Sparking Habit Change – Living the Life You Want

Another Way - Revealed Healing - Habit Change

4:15 am:

This girl had been through enough. She was really sick of waking up to her alarm clock blaring at her bedside every single morning. She had a habit of thinking she’d only been asleep for about 20 minutes. Yet every time she forced her eyes open a tiny bit, that stupid clock already said it was time to get up. Then of course, all the excuses settled in: she had a headache, she was sore, her arm fell asleep because she’d slept on it the whole time…. Was the sun even up yet? Her eyes weren’t open enough to tell anyway, so of course this meant that she couldn’t possibly get up yet. #SnoozeButton.

Six snooze buttons later:

She often found herself wondering why she still felt like crap. She flopped out of bed yawning and flinging herself across the room towards the closet. Couldn’t find her socks or gym shoes, which she could have sworn she’d laid out the night before… Well, more like 5 hours ago, since she didn’t actually fall asleep until midnight. She was about to be late getting to the gym, which would cause a small ripple giant tsunami in the rest of her day. Awesome.

Yeah folks. That was Yours Truly.

I had so much trouble figuring out what was wrong with me in the mornings.

*WARNING: Extreme sarcasm ahead!*

Surely it was OK going to bed at midnight and expecting to wake up at 4:15 am so you can be at the gym by 5:00, then work out until 6:30, then get showered and dressed and leave for work by 7:00 am, only to work 8-10 hours, then go home, eat, clean, organize, have some “relaxing time,” then fall asleep a few minutes before midnight, only to wake up at 4:15 am again the next day and do it alllllll again! Totally reasonable, right?

*End sarcasm*

Nope. Not happening. I feel tired just by typing all that.

Well, it actually did happen for about two months. The first two weeks of my 4:15 am wake-up calls were actually not so bad. I got in great workouts, was focused during work, and felt more relaxed once I got home. I was even able to be in bed by 9:00 pm during those first two weeks.

Then the problems started.

Of course, my Type A perfectionist mind did a quick calculation that sealed my habitual doom:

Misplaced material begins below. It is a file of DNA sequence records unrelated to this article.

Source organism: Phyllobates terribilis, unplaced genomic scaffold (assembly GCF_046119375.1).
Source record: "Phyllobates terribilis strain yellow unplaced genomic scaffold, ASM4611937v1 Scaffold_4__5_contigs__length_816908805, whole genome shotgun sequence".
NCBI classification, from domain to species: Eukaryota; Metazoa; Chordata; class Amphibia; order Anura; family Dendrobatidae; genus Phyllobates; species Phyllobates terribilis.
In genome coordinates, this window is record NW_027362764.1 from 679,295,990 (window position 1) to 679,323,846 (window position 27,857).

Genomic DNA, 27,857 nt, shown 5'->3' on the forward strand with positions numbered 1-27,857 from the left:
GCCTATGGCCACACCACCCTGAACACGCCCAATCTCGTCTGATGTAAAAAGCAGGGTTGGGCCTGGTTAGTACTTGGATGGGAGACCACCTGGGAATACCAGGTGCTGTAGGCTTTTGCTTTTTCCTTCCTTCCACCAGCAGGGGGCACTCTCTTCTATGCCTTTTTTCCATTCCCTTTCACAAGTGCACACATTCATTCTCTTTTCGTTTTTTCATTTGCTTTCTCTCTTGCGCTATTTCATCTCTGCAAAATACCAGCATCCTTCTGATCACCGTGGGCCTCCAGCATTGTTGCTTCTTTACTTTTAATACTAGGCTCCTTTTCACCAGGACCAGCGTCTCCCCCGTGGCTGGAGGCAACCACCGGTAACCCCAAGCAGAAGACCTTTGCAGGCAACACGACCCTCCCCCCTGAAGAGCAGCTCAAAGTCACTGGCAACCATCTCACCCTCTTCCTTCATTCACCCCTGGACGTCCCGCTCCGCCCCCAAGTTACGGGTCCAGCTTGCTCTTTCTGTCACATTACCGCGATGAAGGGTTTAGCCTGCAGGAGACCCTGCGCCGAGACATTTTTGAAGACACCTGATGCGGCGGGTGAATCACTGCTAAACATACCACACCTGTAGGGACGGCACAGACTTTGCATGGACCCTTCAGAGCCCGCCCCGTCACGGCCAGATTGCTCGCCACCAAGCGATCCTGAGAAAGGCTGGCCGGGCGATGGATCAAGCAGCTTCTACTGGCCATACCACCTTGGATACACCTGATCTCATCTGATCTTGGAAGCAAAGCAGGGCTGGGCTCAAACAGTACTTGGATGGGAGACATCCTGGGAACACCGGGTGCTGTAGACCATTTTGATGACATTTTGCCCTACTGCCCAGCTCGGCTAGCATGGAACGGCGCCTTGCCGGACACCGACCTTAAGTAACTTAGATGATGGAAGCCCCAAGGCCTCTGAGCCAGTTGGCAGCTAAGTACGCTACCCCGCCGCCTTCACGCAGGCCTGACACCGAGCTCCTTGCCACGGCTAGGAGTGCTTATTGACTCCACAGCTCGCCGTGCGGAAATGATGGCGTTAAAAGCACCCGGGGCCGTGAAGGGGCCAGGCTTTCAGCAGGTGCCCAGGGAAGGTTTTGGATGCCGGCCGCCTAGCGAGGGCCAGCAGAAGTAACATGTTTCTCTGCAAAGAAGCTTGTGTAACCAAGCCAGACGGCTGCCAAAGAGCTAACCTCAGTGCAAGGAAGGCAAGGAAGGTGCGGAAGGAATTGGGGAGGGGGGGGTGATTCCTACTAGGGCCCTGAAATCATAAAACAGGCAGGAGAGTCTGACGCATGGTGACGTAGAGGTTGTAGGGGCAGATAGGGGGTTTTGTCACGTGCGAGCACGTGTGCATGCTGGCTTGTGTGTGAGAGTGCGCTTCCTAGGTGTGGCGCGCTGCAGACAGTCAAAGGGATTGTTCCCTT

More spare time in the day = More things to cram into the day

So after those precious two weeks were over, things got crazy. I’d get home from work, I’d find tasks that needed finishing: cleaning, working on my blog, researching some big complicated project I wanted to start, taking online courses to learn new skills, reorganizing my closet, cleaning out my old computer files, and so on. The list went on endlessly. Then I started going to bed at midnight, only to dread getting up the next day – literally at the crack of dawn – to go do a 75 pound dead lift at 5 in the morning….

My body was like, “Um. No thanks.”

I knew my body was upset with me when I started getting random chills and crazy cravings one day, to feeling way overheated and not hungry at all the next day. I stopped caring about a lot of things that were important to me, and I was just getting by – wearing masks and pretending that I was OK, even though I was literally beating myself up with my schedule.

So now that most of you think I’m crazy for going through this season in my life, let me explain a little more. It is (and has always been) a habit of mine to do everything I possibly can. I tried to do literally, all of the things and pack everything I love into my life – creating, reading, journaling, working out, being a friend, volunteering, being an entrepreneur, being a student….

But why?

Because I had a fear of missing out on something good. I thought I had to bust it to make things happen for myself. This is true to a certain extent, but there is also a need for BALANCE. A desire for WHOLENESS and WELLNESS. And I was certainly not doing that. In fact, I refused to let myself have rest – I had to keep doing things.

Reality Check:

The Universe is funny in that way though because in forcing myself to be and to do everything, I actually didn’t love any of it after awhile. Everything became something I was forcing myself to do, instead of something I actually loved to do. It wasn’t fun anymore. It wasn’t inspiring. It wasn’t engaging. It wasn’t fulfilling the calling that God had put on my heart.

The habit I allowed myself to fall into was one of performance and control.

Simply checking things off the list so my life “stays on the right track,” is what I would tell myself. I thought that if I performed everything well (and did it all as quickly as I could so I could do even more later,) then my life would be in control.

Am I hitting anyone in the feels with this one? I know I’m not alone here!

I knew logically that only God was in control of my life, but I was subliminally believing that if I took on way more than I could handle, then it would somehow balance itself. Then, I’d be able to open up more opportunities for myself in all areas of my life, spiritually, relationally, and physically. My intention was great, but my method and logic was way off track.

Hitting the Brick Wall:

It wasn’t until I started falling asleep while brushing my teeth in front of the bathroom mirror that I realized things had to change. I was running into this fatigue like a brick wall – EVERY SINGLE DAY. Similar to many other people, for me, there is no such thing as “catching up on sleep,” but I still thought the weekends would be an opportunity for me to just catch an extra couple of hours of snoozin’ time. Not so. Saturday morning, my body was up at 5:30 am, and wanted nothing but hibernation by 6:45 pm on a Saturday evening. My circadian rhythms were thrown off. My appetite was up and down, and so were my moods. I was more stressed, more overwhelmed, and less excited about all of the things I knew I loved and had the talents to perform well. My habits had to change.